If students want political leaders to take them seriously, they need to start behaving seriously.  That means no more mock executions, postcard bombardments, or other high style/low substance demonstrations. I hope not to see a public stoning, symbolic of corporate “blows” to education, at the next Student Day of Action.




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Students stage mock execution to protest tuition fees

  1. My name is Bethany Horne and I shot that video you saw on Unews.

    Your headline is wrong: the theatre group consisted of no current students. Also, you are wrong to assume the dummies represent a politician. They were to represent the parties as a whole. As theatre often does, the presentation was meant to shock and cause discussion.

    As for how students are going to be taken seriously: one way would be for them to get their facts straight and not write incendiary blog posts with no research or understanding of events.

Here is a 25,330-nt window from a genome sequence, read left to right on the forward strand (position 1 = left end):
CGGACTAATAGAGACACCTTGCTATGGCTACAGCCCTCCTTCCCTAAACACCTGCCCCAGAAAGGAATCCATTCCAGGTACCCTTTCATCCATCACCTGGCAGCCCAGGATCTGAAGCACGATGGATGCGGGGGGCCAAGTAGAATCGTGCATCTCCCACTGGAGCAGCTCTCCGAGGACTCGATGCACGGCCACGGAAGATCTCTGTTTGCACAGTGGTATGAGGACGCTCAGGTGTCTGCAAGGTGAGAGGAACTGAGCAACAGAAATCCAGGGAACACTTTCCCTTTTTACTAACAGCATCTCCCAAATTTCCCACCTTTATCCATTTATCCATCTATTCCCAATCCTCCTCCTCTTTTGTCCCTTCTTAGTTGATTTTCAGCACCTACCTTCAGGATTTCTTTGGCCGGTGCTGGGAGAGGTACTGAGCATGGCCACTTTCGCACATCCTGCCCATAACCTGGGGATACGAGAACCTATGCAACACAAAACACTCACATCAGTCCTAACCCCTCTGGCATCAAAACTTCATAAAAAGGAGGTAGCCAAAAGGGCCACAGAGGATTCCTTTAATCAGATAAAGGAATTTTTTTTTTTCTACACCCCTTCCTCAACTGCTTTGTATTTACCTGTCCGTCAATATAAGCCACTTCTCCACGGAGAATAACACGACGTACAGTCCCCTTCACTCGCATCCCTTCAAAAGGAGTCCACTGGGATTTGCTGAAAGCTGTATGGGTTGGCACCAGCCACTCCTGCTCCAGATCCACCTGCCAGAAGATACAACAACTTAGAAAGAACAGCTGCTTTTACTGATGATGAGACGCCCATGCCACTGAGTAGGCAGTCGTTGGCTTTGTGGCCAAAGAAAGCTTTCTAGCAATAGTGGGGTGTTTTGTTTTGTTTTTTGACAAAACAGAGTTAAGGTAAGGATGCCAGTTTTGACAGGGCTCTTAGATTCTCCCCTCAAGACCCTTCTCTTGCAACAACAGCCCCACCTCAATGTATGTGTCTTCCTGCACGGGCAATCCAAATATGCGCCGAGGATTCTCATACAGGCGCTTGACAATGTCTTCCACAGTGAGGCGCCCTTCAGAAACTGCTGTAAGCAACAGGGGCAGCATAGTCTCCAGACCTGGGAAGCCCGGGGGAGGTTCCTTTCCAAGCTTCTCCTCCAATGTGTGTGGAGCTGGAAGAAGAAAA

2. Not only did you fail to talk to anyone to find out the full story around the video (which wouldn’t have been that hard: I published the names of the artists), apparently you also failed to read the video caption. Or perhaps you chose to ignore it, because it makes your ignorant rant more persuasive?

    “”NDP, Liberal, Tory — same damn story.”

    “They all must go.”

    On the CFS Day of Action – Street theatre meet the crowd at the intersections of South Park Street and Spring Garden Road (and blocks their way north).

    Jill Ratcliffe, Noah Logan, Dave Bush and the other members of the political street theatre troupe are **former students** from Dal, NSCAD and King’s. They wheeled a guillotine down the street to show what cuts to education looked like.

    The sign above the guillotine reads “The Cuts we’d like to see,” and the guillotine fell to chop off the heads off all the political parties. The troupe says all the political parties have failed students over the years.”

  3. Don’t bother trying Bethany. The Maclean’s crowd would be screaming bloody murder if anyone tried to “suppress free speech” by having the audacity to prevent a guillotine from appearing. You can’t win.